Iraq awaits official notice on Turkey pipeline restart

Iraq awaits official notice on Turkey pipeline restart
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The Iraq-Turkey crude oil export pipeline, suspended for six months, is ready to resume operations, but disputes and pending negotiations have hindered the flow.

A crude oil export pipeline from Iraq to Turkey is poised to restart operations after a six-month suspension, but the flow of oil has yet to resume, despite last week’s announcement by Turkey's energy minister that the pipeline is ready for shipments. Two senior Iraqi oil officials reported that Iraq has not received official notification from Turkey regarding its readiness.

Iraq, the second-largest oil producer in OPEC, currently exports approximately 85% of its crude through southern ports. However, the northern route through Turkey still accounts for about 0.5% of global oil supply.

A senior energy adviser revealed that Iraq is awaiting discussions on "lingering financial and technical issues."

The Kurdistan Regional Government (KRG) of Iraq began independent oil exports in 2013, with KRG oil flowing through a pipeline to Fish-Khabur at the northern Iraqi border. From there, the oil enters Turkey and is pumped to the port of Ceyhan on the Mediterranean coast.

Iraq's federal government insists that state-owned marketer SOMO is the sole entity authorized to manage crude exports via Ceyhan.

Turkey suspended the pipeline due to Iraq's federal government winning the right to control loading at Ceyhan. Iraq's SOMO would need to instruct Turkey on ship-loading, or crude would accumulate in storage with no outlet.

The ICC's March 23 ruling ordered Turkey to compensate Baghdad for unauthorized oil exports from 2014 to 2018, leading to a drop in oil prices to approximately $80 per barrel. Multiple rulings have resulted in Turkey owing Iraq about $1.5 billion before interest, with a second arbitration case expected to cover the period from 2018 onward.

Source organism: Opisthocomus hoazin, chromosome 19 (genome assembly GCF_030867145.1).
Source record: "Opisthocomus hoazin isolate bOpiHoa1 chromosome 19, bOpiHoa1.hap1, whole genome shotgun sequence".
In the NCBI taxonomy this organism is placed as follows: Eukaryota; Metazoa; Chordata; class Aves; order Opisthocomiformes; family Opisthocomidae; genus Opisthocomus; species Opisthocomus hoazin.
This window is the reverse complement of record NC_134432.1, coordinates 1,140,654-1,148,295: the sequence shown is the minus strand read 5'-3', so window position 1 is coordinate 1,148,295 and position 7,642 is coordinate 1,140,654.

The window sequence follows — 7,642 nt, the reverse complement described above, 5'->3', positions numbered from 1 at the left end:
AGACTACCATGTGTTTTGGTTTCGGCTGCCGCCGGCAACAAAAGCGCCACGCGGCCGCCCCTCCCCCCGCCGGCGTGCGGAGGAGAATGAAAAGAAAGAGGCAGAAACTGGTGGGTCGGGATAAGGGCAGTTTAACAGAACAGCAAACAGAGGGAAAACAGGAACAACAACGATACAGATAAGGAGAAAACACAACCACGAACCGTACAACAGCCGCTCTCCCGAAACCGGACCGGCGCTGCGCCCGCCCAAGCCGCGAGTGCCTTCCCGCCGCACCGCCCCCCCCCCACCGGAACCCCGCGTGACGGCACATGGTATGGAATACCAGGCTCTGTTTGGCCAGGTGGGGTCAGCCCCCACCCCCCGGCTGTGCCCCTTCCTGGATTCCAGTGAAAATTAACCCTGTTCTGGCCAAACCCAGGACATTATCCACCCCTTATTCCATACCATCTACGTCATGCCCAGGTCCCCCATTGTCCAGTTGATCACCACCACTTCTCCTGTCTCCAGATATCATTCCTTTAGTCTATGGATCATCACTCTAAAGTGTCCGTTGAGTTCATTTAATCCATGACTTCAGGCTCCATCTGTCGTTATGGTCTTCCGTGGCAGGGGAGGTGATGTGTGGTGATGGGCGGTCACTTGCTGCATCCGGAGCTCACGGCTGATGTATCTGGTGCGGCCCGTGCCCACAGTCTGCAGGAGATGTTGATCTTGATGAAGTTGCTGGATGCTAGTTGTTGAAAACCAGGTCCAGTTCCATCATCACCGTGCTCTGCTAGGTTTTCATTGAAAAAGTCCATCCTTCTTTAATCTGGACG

Moreover, the treaty governing the pipeline obliges Baghdad to pump a minimum guaranteed volume through it, resulting in a minimum payment to Turkey, irrespective of the actual crude flow, as long as the pipeline remains operational.

Iraq reported in May that the suspension in March coincided with Turkey's request to inspect the pipeline and storage tanks for any damage caused by a significant earthquake on February 6.

Both countries agreed to wait for a maintenance assessment on the pipeline's status before resuming operations while still engaging in the legal battle over arbitration awards. In April, Iraq sought a U.S. federal court's enforcement of the ICC arbitration award, with Ankara also considering legal action against Iraq.

The U.S. litigation delay and the lack of progress in resolving this issue contributed to the postponement of Turkish President Tayyip Erdogan's planned August visit to Iraq. While sources suggest that Erdogan may visit Baghdad this month, no official confirmation has been provided.

Turkish energy minister Alparslan Bayraktar surprised industry observers on October 2 by announcing the completion of maintenance on the pipeline and the impending resumption of operations. However, Baghdad has not issued an official statement on the matter, and officials have indicated that discussions are ongoing.